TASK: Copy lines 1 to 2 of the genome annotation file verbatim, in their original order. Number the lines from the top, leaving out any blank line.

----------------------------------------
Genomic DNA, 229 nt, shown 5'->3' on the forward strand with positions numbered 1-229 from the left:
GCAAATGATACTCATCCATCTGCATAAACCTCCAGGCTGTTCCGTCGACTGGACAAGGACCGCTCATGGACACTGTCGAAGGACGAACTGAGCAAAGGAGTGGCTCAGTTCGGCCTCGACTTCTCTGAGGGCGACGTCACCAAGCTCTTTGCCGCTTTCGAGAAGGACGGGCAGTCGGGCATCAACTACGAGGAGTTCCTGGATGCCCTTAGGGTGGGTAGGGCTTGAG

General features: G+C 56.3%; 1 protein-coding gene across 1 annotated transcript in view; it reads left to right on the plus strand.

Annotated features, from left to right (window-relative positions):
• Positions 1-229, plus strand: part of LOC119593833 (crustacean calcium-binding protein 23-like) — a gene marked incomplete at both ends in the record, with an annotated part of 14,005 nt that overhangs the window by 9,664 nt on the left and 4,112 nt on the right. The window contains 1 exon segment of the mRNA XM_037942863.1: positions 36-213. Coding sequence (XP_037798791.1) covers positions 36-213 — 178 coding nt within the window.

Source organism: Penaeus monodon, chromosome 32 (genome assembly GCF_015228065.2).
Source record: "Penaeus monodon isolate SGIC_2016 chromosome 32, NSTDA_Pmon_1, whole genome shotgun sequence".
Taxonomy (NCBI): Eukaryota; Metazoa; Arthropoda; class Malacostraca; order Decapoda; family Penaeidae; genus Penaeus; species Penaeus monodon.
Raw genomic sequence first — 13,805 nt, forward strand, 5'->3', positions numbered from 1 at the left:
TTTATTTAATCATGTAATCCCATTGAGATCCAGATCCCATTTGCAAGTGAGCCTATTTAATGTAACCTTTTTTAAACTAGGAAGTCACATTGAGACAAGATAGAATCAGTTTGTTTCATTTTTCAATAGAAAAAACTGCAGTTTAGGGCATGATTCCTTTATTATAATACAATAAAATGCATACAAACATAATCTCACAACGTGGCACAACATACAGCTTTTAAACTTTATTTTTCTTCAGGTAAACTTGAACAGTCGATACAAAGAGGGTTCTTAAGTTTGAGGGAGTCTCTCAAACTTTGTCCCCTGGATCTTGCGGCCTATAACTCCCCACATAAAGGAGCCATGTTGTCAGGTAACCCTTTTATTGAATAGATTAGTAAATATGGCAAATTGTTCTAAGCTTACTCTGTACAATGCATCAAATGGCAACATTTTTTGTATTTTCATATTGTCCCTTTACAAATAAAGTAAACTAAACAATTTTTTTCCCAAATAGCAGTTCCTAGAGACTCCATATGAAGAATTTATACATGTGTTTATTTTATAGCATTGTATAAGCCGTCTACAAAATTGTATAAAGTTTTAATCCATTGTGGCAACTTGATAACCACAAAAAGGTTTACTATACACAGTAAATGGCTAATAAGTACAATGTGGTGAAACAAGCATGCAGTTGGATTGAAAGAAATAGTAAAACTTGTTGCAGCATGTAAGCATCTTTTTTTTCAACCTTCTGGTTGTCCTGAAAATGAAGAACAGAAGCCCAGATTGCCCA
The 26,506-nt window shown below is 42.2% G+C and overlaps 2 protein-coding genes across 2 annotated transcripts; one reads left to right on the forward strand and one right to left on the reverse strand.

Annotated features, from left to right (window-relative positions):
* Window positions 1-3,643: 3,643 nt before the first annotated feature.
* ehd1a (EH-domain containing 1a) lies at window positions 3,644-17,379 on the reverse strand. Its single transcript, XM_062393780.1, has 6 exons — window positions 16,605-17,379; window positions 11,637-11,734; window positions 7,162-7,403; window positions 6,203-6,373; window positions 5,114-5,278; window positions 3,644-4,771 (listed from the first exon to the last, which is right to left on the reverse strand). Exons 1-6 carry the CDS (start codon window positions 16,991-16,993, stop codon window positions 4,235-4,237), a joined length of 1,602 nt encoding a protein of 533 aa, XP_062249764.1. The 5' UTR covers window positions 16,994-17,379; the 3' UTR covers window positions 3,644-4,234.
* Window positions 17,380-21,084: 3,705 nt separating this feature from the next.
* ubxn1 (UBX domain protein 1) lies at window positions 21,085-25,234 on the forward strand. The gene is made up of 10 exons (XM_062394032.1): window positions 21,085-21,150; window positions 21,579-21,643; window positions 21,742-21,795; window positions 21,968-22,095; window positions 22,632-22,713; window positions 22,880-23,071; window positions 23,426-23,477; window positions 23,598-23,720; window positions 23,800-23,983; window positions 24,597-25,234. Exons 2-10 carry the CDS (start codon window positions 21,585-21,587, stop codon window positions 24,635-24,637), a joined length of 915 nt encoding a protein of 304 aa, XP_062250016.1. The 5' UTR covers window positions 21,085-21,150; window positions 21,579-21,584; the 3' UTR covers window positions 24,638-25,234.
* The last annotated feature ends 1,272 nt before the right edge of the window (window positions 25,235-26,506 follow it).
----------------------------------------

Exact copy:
Genomic DNA, 229 nt, shown 5'->3' on the forward strand with positions numbered 1-229 from the left:
GCAAATGATACTCATCCATCTGCATAAACCTCCAGGCTGTTCCGTCGACTGGACAAGGACCGCTCATGGACACTGTCGAAGGACGAACTGAGCAAAGGAGTGGCTCAGTTCGGCCTCGACTTCTCTGAGGGCGACGTCACCAAGCTCTTTGCCGCTTTCGAGAAGGACGGGCAGTCGGGCATCAACTACGAGGAGTTCCTGGATGCCCTTAGGGTGGGTAGGGCTTGAG